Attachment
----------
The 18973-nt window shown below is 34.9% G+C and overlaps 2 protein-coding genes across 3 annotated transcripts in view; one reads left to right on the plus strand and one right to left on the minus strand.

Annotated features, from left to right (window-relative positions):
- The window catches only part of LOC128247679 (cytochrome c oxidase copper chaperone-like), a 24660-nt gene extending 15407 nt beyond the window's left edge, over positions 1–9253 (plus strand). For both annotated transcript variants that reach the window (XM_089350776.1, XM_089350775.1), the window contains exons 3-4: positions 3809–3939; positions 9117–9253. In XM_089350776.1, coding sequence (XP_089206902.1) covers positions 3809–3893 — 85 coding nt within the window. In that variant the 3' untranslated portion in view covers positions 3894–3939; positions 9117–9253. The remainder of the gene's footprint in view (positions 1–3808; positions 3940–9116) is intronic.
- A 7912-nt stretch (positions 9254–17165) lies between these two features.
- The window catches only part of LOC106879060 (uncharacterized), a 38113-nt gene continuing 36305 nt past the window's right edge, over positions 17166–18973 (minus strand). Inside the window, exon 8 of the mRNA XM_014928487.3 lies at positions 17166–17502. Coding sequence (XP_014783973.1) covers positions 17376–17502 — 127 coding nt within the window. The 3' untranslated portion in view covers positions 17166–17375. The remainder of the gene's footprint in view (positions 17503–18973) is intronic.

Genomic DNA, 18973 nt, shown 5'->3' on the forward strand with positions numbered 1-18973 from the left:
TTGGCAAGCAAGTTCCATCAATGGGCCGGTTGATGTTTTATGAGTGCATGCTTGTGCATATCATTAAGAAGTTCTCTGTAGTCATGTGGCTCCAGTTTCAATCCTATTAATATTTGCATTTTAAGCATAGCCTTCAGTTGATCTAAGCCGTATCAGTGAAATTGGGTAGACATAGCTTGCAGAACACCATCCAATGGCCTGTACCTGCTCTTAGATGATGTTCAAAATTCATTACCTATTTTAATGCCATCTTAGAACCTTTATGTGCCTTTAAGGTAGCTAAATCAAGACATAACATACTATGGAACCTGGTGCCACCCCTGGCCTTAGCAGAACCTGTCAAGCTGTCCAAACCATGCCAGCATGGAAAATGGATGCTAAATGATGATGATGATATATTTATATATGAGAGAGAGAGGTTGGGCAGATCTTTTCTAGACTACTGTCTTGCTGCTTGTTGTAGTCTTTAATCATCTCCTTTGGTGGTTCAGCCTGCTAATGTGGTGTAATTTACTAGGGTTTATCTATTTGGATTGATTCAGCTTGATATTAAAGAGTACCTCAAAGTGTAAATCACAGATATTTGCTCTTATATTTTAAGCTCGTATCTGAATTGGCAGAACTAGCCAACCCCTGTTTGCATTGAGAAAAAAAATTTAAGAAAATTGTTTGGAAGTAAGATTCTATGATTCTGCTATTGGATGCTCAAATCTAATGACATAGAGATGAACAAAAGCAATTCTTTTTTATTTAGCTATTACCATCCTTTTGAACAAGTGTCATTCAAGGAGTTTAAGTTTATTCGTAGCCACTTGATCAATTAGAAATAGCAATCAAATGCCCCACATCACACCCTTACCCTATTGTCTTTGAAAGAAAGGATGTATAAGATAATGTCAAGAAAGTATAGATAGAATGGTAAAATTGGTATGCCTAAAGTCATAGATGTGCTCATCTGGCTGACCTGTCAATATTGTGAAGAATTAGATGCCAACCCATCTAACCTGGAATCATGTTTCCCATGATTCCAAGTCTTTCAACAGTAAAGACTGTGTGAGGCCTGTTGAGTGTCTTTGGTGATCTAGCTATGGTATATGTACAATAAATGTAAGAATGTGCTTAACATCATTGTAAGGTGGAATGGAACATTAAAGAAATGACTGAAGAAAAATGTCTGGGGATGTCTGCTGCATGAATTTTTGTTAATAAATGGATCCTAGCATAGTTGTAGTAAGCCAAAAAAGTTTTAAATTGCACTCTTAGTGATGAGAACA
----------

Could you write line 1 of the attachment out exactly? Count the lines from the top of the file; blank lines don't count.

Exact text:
The 18973-nt window shown below is 34.9% G+C and overlaps 2 protein-coding genes across 3 annotated transcripts in view; one reads left to right on the plus strand and one right to left on the minus strand.